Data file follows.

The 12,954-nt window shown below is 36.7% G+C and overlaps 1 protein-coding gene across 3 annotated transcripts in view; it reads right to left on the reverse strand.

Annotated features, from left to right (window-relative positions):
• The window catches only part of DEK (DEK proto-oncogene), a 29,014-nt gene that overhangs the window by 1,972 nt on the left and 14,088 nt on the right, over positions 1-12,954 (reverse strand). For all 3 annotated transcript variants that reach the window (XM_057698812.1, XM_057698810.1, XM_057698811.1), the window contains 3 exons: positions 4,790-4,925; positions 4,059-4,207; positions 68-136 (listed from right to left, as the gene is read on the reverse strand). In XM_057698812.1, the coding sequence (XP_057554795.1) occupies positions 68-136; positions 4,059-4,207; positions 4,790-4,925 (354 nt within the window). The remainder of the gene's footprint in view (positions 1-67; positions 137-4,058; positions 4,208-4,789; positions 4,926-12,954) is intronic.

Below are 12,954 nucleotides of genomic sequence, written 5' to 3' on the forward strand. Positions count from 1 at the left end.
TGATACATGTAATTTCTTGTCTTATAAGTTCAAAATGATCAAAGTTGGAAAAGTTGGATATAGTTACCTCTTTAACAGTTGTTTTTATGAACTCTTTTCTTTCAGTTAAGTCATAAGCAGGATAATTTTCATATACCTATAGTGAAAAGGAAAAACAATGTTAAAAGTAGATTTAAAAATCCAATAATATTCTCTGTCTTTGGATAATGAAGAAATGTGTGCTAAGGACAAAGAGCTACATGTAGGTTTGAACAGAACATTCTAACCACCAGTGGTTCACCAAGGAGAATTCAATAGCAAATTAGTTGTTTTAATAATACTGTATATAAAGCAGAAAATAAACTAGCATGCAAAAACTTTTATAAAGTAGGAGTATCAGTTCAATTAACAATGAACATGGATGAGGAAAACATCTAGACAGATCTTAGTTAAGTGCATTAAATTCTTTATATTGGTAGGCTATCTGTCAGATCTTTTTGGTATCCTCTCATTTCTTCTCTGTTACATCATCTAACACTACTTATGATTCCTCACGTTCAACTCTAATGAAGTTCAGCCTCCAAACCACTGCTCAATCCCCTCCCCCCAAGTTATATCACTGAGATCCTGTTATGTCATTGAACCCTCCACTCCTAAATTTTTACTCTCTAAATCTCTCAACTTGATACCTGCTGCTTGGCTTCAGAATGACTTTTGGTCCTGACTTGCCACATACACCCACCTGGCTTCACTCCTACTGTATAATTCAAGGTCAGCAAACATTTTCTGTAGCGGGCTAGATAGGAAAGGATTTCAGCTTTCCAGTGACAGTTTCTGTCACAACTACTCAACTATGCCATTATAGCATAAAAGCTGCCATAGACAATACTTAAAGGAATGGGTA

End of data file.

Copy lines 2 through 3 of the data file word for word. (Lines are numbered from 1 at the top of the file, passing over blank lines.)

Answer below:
Annotated features, from left to right (window-relative positions):
• The window catches only part of DEK (DEK proto-oncogene), a 29,014-nt gene that overhangs the window by 1,972 nt on the left and 14,088 nt on the right, over positions 1-12,954 (reverse strand). For all 3 annotated transcript variants that reach the window (XM_057698812.1, XM_057698810.1, XM_057698811.1), the window contains 3 exons: positions 4,790-4,925; positions 4,059-4,207; positions 68-136 (listed from right to left, as the gene is read on the reverse strand). In XM_057698812.1, the coding sequence (XP_057554795.1) occupies positions 68-136; positions 4,059-4,207; positions 4,790-4,925 (354 nt within the window). The remainder of the gene's footprint in view (positions 1-67; positions 137-4,058; positions 4,208-4,789; positions 4,926-12,954) is intronic.